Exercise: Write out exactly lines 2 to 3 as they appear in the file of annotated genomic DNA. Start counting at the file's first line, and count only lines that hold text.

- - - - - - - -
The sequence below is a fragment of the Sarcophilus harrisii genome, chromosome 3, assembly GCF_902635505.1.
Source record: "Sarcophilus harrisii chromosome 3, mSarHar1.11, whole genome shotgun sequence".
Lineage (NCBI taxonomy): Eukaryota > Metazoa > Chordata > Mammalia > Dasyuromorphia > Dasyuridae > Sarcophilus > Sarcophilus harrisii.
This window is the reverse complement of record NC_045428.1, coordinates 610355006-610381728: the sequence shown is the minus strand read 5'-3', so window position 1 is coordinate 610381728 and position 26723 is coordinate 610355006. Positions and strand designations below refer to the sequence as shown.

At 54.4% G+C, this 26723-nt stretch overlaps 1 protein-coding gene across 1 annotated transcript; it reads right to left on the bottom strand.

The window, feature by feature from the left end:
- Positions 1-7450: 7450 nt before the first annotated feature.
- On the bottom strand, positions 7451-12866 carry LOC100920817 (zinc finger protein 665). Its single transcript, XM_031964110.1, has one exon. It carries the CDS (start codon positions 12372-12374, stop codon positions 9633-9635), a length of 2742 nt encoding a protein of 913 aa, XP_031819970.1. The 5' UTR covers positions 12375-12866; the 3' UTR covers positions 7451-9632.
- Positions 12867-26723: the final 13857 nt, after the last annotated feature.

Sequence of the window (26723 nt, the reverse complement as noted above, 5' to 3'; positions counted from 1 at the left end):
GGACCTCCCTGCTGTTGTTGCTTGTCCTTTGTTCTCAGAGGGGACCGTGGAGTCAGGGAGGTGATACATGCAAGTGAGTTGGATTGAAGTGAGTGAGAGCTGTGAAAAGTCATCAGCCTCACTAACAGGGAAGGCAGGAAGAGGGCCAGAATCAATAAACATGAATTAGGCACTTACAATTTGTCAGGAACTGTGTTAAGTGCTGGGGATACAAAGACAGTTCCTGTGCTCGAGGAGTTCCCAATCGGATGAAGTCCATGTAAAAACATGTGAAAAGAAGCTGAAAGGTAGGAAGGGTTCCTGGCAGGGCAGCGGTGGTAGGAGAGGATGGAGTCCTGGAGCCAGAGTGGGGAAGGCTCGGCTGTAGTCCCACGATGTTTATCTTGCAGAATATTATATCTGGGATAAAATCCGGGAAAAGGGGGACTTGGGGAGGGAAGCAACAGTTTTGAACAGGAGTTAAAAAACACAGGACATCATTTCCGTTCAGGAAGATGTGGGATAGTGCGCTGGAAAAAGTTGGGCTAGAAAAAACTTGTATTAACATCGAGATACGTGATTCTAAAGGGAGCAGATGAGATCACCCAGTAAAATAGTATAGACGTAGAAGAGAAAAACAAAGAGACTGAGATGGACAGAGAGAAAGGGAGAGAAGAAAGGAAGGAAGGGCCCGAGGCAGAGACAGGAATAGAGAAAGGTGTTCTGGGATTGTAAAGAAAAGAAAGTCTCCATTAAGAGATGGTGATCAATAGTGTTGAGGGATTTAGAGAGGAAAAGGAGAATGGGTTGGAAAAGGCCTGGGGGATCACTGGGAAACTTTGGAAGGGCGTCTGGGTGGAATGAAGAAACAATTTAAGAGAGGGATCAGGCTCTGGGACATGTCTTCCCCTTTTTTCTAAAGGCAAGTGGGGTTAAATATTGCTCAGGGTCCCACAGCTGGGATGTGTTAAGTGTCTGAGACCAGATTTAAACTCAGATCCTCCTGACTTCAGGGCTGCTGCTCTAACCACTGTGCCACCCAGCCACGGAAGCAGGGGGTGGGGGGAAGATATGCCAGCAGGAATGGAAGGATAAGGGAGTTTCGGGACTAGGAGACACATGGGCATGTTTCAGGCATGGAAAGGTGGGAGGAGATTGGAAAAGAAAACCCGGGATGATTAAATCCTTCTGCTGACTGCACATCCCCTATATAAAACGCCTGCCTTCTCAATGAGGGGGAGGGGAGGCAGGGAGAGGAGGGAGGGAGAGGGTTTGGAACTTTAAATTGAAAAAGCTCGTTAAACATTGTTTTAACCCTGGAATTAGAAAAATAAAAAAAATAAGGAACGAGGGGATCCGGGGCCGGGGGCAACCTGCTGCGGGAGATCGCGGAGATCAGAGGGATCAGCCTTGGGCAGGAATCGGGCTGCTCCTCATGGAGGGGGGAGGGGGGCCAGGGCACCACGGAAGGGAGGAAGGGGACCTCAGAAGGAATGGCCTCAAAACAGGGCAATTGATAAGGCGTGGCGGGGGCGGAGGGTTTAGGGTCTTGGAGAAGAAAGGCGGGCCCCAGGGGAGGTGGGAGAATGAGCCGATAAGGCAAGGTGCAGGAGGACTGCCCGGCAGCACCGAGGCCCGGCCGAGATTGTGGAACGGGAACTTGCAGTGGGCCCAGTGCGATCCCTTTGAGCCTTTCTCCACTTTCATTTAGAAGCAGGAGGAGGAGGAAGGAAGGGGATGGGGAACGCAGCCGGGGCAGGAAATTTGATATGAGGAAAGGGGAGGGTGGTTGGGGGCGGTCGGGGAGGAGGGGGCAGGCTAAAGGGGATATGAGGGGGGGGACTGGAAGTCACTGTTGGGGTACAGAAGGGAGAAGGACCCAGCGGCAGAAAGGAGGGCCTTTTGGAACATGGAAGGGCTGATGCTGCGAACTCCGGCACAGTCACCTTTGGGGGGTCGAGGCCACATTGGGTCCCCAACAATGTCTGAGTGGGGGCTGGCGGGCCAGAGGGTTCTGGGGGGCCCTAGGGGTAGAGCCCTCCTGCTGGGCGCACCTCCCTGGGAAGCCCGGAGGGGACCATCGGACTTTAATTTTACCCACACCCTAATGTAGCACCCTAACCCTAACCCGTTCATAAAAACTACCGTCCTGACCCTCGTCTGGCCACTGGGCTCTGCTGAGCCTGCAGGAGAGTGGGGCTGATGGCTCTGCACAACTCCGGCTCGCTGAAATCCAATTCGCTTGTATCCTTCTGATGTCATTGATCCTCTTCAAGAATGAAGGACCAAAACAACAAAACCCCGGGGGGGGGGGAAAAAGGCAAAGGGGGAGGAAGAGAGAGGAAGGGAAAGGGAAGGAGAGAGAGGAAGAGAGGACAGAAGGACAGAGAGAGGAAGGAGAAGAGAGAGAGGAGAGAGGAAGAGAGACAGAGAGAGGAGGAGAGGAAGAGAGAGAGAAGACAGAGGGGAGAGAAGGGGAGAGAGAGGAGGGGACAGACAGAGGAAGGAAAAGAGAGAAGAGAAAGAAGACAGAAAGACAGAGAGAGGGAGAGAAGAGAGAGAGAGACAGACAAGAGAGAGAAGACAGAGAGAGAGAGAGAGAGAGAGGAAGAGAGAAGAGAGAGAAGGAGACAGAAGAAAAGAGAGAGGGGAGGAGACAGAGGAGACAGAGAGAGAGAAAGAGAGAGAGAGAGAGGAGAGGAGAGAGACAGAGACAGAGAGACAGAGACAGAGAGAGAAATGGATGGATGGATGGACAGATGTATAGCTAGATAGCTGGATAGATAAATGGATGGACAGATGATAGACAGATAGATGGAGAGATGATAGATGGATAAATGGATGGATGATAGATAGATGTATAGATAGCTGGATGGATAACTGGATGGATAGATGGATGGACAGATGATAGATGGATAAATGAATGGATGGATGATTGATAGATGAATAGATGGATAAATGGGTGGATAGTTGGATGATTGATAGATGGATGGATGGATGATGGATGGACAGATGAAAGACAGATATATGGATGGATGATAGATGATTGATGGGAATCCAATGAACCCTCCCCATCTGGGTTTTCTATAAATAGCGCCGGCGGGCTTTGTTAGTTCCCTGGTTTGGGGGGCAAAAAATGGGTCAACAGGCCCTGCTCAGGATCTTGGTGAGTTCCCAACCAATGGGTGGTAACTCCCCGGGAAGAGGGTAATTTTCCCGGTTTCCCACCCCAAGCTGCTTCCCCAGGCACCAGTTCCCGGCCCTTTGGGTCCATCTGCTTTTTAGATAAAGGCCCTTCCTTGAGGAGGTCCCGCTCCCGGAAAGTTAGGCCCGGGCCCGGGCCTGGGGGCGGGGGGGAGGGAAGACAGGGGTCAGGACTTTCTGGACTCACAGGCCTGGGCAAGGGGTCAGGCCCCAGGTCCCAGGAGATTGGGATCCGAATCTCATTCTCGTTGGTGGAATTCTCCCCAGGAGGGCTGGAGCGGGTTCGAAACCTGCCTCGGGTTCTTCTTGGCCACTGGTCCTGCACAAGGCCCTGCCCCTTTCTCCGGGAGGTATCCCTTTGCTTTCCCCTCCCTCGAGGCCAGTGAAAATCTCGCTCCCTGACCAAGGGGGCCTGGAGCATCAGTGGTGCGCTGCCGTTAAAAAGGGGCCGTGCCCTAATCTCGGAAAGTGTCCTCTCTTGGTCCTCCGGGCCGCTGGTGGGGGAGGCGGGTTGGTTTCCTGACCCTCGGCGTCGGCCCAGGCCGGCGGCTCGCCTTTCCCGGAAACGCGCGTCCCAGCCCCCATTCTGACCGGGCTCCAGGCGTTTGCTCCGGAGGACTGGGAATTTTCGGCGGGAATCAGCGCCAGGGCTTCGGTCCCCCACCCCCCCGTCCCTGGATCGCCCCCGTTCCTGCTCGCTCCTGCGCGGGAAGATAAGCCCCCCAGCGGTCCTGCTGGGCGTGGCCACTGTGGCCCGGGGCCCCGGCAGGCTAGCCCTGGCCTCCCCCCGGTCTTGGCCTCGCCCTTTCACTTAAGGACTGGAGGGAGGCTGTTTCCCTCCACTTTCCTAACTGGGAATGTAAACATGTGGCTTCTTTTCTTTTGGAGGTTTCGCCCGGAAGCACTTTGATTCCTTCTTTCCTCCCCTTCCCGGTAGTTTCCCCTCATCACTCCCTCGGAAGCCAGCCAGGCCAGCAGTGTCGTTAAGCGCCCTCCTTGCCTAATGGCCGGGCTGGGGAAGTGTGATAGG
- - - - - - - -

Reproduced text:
Source record: "Sarcophilus harrisii chromosome 3, mSarHar1.11, whole genome shotgun sequence".
Lineage (NCBI taxonomy): Eukaryota > Metazoa > Chordata > Mammalia > Dasyuromorphia > Dasyuridae > Sarcophilus > Sarcophilus harrisii.